The recent discovery of an ancient panda species in Bulgaria is reinforcing previous studies that point to panda bears originating in Europe — a notion that China, where the giant panda is a national symbol, has been slow to accept.
The species, known as Agriarctos nikolovi, was identified after scientists at the Bulgarian National Museum of Natural History investigated two fossilized teeth that were first unearthed from coal deposits near a village northwest of the country in the late 1970s.
The pair of teeth, which included an upper canine and an upper molar, were found in an old collection at the museum. Since they were never cataloged properly, they remained undisturbed for decades following their discovery.
In their study published in the Journal of Vertebrate Paleontology, the scientists revealed that the panda roamed Europe about six million years ago. This was before an event known as the Messinian salinity crisis (MSC) dried the Mediterranean Sea and consequently left the previously swampy forests uninhabitable for the species.
A. nikolovi is believed to be the last of Europe’s pandas. Unlike other previously discovered species in the continent, it had much larger teeth, making it more similar in size to modern giant pandas (Ailuropoda melanoleuca).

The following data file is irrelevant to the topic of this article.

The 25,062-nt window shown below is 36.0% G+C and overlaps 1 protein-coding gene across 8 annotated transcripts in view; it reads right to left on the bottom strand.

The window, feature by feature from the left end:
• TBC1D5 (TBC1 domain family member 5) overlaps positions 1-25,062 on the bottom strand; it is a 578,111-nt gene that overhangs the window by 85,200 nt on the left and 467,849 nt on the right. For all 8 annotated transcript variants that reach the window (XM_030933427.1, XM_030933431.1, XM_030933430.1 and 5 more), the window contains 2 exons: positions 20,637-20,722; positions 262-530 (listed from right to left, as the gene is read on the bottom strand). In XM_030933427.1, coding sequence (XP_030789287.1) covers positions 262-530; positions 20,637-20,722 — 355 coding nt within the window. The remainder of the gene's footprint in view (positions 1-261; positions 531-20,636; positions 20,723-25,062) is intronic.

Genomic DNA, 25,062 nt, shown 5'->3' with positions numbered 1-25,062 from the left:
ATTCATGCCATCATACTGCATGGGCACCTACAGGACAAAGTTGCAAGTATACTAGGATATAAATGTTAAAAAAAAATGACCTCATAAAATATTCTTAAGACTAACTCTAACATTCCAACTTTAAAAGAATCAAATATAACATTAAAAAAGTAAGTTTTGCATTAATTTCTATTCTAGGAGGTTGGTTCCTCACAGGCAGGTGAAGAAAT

Origins of the giant panda were first theorized in 1942 after scientists found fossilized teeth aged seven million years old in Hungary. In 2017, teeth and jaws that belonged to a 10 million-year-old “cousin” were also discovered in the country.
China, which declared the giant panda as its national animal, has been skeptical of a European origin. After the 2017 Hungary discovery, Zhang Jinshuo, a senior engineer with the Chinese Academy of Sciences, said it was “still premature to say giant pandas originated in Europe because older fossils of giant pandas may be found in the future in other places.”
While A. nikolovi is not a direct ancestor of the giant panda, the fact that it was found in Bulgaria adds weight to the European origin theory. Paleontologist Nikolai Spassov, who led the latest study, suspects that such pandas eventually moved to Asia.
“The paleontological data show that the oldest members of this group of bears were found in Europe,” Spassov said in a statement. The scientists believe the evidence suggests that the group developed in Europe before heading to Asia, where they later evolved into Ailuropoda, or the modern giant panda.
Spassov described A. nikolovi as a “close relative” of the giant panda. However, it remains unclear how exactly they are linked, as well as how other ancient European pandas are connected to the giant panda and other ancient Asian pandas.